A handful of high profile MPs have written to the Treasury and the Financial Services Authority expressing support for Symponia's campaign to tighten the regulation of long-term care.
The development follows letters sent by Symponia members to local MPs in October, which argued the FSA is “merely paying lip service” to providing tougher regulation for financial advice for the elderly.
Janet Davies, joint managing director of Symponia, says MPs such as Peter Lilley, former shadow chancellor and deputy leader of the Conservative Party, Ian Lucas, John Maples and Roger Gale have all written to the FSA and/or the Treasury supporting Symponia’s campaign and arguing LTC regulation needs to change.
In its letter to MPs in October, Symponia said the FSA requirement advisers must have achieved the CF8 qualification by 31 October 2006 was “woefully inadequate” because CF8 only covers one aspect of financial planning for the elderly, namely the writing of immediate care plans.
In addition, any adviser not practicing in October 2004 has a two-year window from the date they start working in the care fees planning market to obtain CF8 and the date is flexible if they stop working in the area for a period of time.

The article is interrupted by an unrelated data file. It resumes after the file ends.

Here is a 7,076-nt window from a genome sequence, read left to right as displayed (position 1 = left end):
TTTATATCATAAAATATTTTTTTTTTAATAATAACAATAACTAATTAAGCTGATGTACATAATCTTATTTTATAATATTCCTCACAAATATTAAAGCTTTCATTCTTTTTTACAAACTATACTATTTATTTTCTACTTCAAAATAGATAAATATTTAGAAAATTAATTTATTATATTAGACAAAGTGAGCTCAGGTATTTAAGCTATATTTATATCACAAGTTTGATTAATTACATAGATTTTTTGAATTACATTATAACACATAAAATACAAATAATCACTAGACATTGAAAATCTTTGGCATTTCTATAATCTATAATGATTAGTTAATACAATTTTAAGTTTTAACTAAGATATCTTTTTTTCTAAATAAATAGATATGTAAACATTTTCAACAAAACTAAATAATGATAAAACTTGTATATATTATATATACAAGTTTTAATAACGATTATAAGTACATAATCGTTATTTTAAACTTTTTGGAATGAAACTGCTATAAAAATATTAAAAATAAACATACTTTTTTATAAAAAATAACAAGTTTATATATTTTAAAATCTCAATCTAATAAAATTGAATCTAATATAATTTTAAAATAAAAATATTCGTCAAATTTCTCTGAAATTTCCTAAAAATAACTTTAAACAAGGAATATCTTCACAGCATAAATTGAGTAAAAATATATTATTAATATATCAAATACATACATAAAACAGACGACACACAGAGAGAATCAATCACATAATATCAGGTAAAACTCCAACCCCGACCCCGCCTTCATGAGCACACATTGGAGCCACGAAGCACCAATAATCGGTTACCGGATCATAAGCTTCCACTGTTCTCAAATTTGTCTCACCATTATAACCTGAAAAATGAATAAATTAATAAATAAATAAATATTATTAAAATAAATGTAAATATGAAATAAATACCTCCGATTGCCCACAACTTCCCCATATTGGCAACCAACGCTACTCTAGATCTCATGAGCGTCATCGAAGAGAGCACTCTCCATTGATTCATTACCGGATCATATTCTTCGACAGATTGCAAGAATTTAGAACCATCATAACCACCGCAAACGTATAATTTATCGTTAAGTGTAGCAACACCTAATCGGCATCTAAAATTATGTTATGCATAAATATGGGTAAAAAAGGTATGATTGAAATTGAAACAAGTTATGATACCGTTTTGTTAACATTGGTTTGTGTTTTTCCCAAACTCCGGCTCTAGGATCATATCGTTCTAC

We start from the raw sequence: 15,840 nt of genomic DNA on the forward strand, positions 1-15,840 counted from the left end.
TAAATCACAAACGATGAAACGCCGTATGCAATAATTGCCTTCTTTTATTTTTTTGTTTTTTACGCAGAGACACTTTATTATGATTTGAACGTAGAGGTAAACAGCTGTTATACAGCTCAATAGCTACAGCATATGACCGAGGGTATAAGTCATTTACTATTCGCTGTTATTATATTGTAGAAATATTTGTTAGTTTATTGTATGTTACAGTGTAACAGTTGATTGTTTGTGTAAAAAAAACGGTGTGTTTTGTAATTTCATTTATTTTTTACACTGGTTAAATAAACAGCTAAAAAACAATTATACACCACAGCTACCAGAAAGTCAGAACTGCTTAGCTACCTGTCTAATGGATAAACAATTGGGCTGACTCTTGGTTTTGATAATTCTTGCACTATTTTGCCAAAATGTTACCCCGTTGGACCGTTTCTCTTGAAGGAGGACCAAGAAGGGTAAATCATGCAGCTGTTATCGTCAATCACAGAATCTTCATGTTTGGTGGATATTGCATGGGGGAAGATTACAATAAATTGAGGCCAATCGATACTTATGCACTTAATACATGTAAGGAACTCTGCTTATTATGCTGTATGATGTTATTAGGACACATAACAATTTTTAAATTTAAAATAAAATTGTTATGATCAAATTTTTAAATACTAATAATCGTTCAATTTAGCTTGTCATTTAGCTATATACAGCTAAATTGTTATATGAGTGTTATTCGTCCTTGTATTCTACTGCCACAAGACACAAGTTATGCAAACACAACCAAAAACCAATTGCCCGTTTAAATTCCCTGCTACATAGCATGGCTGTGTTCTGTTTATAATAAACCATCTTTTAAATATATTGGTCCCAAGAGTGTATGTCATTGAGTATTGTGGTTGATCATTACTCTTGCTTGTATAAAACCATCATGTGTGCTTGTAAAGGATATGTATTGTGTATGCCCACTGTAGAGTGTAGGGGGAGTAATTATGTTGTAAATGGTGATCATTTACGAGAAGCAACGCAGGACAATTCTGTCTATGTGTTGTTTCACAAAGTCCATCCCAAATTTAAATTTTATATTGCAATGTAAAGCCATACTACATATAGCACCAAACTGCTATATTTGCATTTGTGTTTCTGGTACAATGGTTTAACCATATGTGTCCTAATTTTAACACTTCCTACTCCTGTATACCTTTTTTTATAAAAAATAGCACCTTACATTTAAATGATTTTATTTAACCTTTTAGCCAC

Symponia is calling for wider governance of the CF8 exam and an elevation of its status to include a series of detailed, written exams covering all aspects of financial planning for anyone in receipt of care.
Davies says: “We tried contacting the FSA directly but they weren’t listening. The more people that can make a noise, the better. If someone is in a care home and needs financial advice, it should be from someone who is qualified to give it.”
If you have any comments you would like to add to this story or would like to speak to its author about a similar subject, telephone Emily Perryman on 020 7968 4554 or email [email protected].IFAonline
Three years at Wells Fargo
Effective from 9 December 2019
One firm with permission suspensions left
Continuing the Architas education series for clients.
Needs to apply for authorisation